‘Wages costs’ – this is generally the salary costs of an employee, however it may also cover Employer’s NI and pension contributions, however this is currently unclear and awaiting confirmation.


Other Issues (to be confirmed and/or clarified further)

  1. Continue to Work – It appears that ‘furloughed workers’ cannot carry out any work at all for the Employer once they have been identified as such e.g.  they cannot work part-time or shorter hours.
  2. Additional 20% of salary – the current guidance indicates that an Employer may choose (and/or is actively encouraged) to pay the difference between this payment (£2,500) and the employee’s total, but there is NO requirement to do so
  3. Furlough’ Process – the current guidance to Employers is that changing the status of employees (to furloughed workers) remains subject to existing employment law and, depending on the employment contract, may be subject to negotiation/agreement with the employee e.g. an employer cannot impose this change without the agreement of the employee
  4. Employer’s NI and Pension costs – it appears that Employer’s National Insurance and pension contributions will continue to be payable by the Employer on the ‘furloughed workers’ salaries e.g.  this will be an additional cost to the Employer on these workers (unless it will form part of the maximum £2,500 reimbursement per employee)
  5. Salary Payments – it appears that Employers will make the salary payments to all employees in the normal way (including the ‘furloughed’ employees), but then will be reimbursed by the CJRS.
  6. Reimbursement of salaries – it is expected that the scheme will be backdated to 1 March 2020 and will be open for reimbursement payments before the end of April i.e. it is likely that the salary values etc will be based on those included in payrolls at 1st March 2020.
  7. Redundant Employees – where employees have already been ‘laid off’ or made redundant post 1st March 2020 and prior to the announcement of the scheme, it appears that these employees can be included back on the payroll and included from 1st March within the CJRS scheme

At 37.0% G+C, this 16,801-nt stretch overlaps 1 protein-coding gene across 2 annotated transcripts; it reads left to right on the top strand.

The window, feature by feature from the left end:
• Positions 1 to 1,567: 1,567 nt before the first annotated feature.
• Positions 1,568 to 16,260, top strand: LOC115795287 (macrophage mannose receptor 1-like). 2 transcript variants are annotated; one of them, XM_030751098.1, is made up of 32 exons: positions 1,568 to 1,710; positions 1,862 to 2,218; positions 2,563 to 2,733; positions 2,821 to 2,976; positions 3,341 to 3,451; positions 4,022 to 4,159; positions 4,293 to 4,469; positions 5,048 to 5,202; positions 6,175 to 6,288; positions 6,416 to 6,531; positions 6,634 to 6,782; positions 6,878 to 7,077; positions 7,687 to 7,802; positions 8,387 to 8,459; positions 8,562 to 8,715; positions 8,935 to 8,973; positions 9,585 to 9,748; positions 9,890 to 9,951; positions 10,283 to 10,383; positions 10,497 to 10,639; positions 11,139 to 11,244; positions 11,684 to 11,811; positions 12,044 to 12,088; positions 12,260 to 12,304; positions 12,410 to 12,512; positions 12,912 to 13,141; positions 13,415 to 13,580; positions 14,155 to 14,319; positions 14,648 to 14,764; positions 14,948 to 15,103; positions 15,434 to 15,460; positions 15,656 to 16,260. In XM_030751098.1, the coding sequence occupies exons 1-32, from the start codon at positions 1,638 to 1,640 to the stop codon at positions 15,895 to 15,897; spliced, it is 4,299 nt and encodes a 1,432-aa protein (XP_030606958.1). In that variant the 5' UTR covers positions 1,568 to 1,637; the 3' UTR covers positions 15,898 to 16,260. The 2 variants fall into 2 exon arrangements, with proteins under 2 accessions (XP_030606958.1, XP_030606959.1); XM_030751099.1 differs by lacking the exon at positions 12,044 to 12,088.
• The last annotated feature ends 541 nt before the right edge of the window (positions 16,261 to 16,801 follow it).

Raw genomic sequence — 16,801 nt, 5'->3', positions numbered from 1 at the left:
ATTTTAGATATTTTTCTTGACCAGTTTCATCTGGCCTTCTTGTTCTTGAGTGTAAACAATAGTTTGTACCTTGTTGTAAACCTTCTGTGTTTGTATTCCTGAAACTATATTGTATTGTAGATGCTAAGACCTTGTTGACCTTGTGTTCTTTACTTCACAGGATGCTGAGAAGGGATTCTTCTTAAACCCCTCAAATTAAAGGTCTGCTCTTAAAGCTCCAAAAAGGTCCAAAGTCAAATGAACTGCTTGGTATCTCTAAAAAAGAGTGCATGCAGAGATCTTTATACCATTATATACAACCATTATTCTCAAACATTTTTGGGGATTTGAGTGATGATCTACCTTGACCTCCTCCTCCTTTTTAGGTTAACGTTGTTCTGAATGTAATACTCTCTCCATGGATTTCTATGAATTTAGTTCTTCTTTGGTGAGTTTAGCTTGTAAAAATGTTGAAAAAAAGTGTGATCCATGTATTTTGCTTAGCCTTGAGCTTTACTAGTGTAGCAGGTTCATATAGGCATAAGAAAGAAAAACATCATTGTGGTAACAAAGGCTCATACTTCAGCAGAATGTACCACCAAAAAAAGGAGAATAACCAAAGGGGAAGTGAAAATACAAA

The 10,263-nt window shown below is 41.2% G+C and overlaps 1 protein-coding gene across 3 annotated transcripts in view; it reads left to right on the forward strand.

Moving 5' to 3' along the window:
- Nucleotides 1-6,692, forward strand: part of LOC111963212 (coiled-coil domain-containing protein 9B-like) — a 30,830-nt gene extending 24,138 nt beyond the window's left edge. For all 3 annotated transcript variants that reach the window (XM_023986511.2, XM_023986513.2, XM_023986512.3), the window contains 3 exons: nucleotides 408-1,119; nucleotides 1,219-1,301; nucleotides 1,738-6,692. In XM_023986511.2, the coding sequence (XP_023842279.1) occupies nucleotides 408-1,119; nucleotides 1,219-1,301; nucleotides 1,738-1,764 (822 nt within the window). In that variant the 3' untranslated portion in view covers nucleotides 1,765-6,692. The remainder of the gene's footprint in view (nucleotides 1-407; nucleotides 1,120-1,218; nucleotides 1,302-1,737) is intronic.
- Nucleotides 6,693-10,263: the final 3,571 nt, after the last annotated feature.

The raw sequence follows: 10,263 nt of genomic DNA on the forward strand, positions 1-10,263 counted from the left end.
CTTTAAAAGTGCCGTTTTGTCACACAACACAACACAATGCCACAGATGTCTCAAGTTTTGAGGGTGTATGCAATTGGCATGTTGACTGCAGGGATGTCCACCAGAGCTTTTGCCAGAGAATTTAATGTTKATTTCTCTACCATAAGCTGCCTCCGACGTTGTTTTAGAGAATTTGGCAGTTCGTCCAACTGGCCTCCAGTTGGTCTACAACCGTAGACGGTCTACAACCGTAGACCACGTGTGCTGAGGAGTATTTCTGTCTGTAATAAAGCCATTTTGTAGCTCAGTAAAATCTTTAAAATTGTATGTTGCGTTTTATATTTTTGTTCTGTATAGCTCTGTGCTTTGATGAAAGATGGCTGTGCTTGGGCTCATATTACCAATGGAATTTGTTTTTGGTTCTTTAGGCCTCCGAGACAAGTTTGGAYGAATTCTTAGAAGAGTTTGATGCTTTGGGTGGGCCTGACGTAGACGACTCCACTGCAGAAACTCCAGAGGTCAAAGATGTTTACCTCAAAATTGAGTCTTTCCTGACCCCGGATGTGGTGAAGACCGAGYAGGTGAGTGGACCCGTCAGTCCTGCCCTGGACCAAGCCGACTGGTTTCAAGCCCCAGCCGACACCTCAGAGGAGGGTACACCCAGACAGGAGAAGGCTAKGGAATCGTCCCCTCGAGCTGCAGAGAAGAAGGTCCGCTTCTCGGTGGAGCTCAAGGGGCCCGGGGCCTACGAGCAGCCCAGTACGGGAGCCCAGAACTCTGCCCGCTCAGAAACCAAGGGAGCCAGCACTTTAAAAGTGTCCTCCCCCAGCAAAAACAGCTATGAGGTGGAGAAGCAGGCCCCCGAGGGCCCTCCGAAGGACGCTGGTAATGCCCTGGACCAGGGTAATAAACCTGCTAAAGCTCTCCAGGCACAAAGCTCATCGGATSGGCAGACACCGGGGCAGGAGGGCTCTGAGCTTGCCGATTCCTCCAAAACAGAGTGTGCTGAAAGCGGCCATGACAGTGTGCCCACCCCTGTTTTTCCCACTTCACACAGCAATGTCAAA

8. Reimbursement Payments – it is expected that the first payments will be made by HMRC prior to the end of April, however as to how quickly AFTER the Employer has made the salary payment to employees, it will be received from HMRC is currently unknown.
  9. Zero hours/maternity, short time working workers etc. – this is unknown at present, although is expected that some type of averaging (based on or around 1st March 2020) will be applicable for these types of employees
  10. Reduced hours or part time – the scheme does not currently allow for any part time or reduced hours workers’ salaries to be reimbursed e.g. it appears that workers need to be ‘laid off’/ made redundant (or not)
  11. Reimbursement Process – there is currently no additional information as to the detail behind triggering the payments
  12. Directors/Shareholders – it is unclear if a Director can put him/herself into a ‘furlough worker’ status.
  13. Directors/Shareholders + Dividends – It is also unclear in the circumstances that a Director is eligible for reimbursement (see above), as to whether a it is ONLY can the salary per the payroll that will be included in the CJRS scheme for reimbursement i.e. it is assumed that any dividend income is ignored in the calculation for the CJRS scheme.
  14. Salary Increases – to avoid any abuses of the CJRS scheme (although currently unclear in any guidance), it is likely that salaries will be based on those at 1st March 2020 to avoid any sudden increases in salary values ahead the April 2020 reimbursement process
  15. Employees – it is currently unclear if employees with health issues, and are now likely to be told to self isolate by the Government for 12 weeks, can be included as ‘furloughed workers’ under the CJRS scheme
  16. Employees – where an employee is receiving a reduced salary as a result of these changes, they may be eligible for support through the welfare system, including Universal Credit.

There will be updated guidance and clarity issued by HMRC and/or the Government in due course, which we will of course monitor and keep up to date with as much as possible in respect of the above !

Obviously we will also continue to work with our existing clients:

  1. to ensure that we can either answer any questions they may have on the CJRS scheme itself where we can (and HR specific questions permitting) and
    1. to ensure that the appropriate information is submitted to the HMRC online portal (when it becomes available), so that they can obtain the necessary reimbursements from HMRC

Separately where any of our clients are considering accessing theCoronavirus Business Interruption Loan Scheme (CBILS), then I am happy to arrange a FREE 20 minute Zoom meeting whether it is to discuss the operation of the scheme itself, likely documentation/information requirements for lenders, preparing a cashflow forecast etc.